Children's Mental Health Awareness week is May 1-7!
What Is Mental Health?
Mental health includes our emotional, psychological, and social well-being. It affects how we think,
feel, and act. It also helps determine how we handle stress, relate to others, and make choices.
Mental health is important at every stage of life, from childhood and adolescence through adulthood.
Over the course of your life, if you experience mental health problems, your thinking, mood, and
behavior could be affected. Many factors contribute to mental health problems, including:
Mental health problems are common but help is available. People with mental health problems can
get better and many recover completely. Treatment and recovery are ongoing processes that happen
over time. The first step is getting help.
Myth: Mental health problems don't affect me.
Fact: Mental health problems are actually very common. In 2014, about:
Suicide is the 10th leading cause of death in the United States. It accounts for the loss of more than
41,000 American lives each year, more than double the number of lives lost to homicide.
Myth: Children don't experience mental health problems.
Fact: Even very young children may show early warning signs of mental health concerns.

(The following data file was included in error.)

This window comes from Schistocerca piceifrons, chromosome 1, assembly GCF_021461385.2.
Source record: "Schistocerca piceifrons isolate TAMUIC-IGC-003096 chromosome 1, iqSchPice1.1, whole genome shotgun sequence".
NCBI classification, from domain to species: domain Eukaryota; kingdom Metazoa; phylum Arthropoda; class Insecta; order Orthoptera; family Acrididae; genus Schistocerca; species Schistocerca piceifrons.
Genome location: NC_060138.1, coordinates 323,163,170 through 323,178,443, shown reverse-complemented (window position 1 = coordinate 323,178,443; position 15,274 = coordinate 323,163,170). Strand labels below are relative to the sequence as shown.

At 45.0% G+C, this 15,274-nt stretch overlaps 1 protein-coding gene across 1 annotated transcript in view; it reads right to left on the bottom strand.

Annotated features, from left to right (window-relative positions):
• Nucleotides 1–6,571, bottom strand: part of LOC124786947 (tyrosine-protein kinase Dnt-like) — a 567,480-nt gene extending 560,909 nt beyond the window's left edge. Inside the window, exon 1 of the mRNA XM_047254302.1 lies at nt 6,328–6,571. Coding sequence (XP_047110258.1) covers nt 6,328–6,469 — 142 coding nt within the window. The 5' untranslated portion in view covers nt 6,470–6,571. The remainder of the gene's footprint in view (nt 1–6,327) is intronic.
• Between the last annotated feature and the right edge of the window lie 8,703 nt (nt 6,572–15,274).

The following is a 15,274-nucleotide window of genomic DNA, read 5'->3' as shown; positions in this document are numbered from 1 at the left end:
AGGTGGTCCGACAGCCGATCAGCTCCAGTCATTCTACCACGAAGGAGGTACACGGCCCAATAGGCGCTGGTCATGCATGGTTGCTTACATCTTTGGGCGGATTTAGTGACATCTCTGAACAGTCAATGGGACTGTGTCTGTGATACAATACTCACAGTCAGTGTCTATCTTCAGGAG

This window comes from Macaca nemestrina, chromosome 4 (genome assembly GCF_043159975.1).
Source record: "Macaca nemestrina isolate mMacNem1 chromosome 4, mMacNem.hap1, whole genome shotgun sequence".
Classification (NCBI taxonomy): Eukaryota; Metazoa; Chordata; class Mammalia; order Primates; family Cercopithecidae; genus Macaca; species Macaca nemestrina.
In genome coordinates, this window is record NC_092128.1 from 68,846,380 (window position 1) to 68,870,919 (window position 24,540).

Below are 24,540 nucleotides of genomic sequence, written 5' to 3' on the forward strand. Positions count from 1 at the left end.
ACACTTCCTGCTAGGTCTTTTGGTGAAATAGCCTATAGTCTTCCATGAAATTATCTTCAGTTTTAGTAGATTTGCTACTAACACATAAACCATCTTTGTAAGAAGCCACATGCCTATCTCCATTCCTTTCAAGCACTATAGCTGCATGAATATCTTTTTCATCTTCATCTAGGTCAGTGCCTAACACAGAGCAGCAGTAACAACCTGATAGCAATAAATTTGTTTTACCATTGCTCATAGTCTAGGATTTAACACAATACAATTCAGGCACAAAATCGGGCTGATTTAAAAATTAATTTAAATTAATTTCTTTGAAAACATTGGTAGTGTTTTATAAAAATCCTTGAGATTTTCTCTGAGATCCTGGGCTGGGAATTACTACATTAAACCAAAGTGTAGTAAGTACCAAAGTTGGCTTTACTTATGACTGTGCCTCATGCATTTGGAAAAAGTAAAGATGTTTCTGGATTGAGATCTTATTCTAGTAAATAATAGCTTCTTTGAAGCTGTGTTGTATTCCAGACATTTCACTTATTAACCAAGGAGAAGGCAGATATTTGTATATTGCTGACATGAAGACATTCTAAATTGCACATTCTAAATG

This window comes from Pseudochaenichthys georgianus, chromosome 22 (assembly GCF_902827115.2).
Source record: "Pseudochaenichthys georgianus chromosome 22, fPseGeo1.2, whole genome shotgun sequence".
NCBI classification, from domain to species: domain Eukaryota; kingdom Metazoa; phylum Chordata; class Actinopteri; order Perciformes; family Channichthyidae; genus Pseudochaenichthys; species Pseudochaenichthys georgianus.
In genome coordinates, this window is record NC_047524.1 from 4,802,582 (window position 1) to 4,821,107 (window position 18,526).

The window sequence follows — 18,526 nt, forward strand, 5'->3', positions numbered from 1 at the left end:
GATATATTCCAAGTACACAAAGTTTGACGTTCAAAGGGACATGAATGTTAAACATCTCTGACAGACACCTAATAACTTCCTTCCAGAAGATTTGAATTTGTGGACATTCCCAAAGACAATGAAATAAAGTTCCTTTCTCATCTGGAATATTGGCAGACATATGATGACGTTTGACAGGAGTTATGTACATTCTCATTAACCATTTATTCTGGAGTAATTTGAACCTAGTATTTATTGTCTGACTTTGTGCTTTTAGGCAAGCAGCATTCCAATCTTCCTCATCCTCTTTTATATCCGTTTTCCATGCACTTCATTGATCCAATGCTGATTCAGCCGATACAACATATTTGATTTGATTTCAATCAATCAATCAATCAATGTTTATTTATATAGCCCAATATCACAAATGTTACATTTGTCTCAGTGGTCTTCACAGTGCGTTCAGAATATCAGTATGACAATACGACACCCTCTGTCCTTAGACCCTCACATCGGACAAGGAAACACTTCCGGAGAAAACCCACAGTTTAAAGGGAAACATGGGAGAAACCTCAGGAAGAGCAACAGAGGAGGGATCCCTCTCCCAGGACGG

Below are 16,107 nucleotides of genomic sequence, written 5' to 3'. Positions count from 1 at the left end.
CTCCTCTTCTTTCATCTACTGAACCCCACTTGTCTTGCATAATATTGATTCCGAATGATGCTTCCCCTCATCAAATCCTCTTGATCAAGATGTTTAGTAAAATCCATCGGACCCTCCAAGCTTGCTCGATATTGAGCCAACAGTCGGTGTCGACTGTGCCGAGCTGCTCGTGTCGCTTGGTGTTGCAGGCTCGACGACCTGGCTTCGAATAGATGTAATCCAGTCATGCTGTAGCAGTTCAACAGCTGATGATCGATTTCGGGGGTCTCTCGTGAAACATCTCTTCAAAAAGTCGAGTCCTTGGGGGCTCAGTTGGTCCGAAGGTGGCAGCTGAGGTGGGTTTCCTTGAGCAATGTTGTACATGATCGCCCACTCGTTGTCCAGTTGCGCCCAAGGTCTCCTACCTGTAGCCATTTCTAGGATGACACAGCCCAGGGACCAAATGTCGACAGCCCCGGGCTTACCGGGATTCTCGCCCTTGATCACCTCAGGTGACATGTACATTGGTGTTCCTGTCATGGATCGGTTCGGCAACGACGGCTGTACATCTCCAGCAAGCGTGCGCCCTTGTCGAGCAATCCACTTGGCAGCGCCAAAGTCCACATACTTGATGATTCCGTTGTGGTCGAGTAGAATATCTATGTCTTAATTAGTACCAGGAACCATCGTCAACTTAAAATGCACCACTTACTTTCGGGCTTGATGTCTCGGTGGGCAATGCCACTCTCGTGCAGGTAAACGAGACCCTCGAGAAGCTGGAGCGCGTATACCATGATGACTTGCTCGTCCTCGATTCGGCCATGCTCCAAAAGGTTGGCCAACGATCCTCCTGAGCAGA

These mental health problems are often clinically diagnosable, and can be a product of the interaction of
biological, psychological, and social factors.
Half of all mental health disorders show first signs before a person turns 14 years old, and three
quarters of mental health disorders begin before age 24.
Unfortunately, less than 20% of children and adolescents with diagnosable mental health problems
receive the treatment they need. Early mental health support can help a child before problems
interfere with other developmental needs.
**Continue reading and get helpful tips for how to talk with your child about mental health
Talk to your kid about Suicide... "Contrary to myth, talking about suicide CANNOT plant the idea in someone’s head! It actually can open up communication about a topic that is often kept a secret. And secrets that are exposed to the rational light of day often become less powerful and scary. You also give your child permission to bring up the subject again in the future."
Suicide Prevention from SAMHSA
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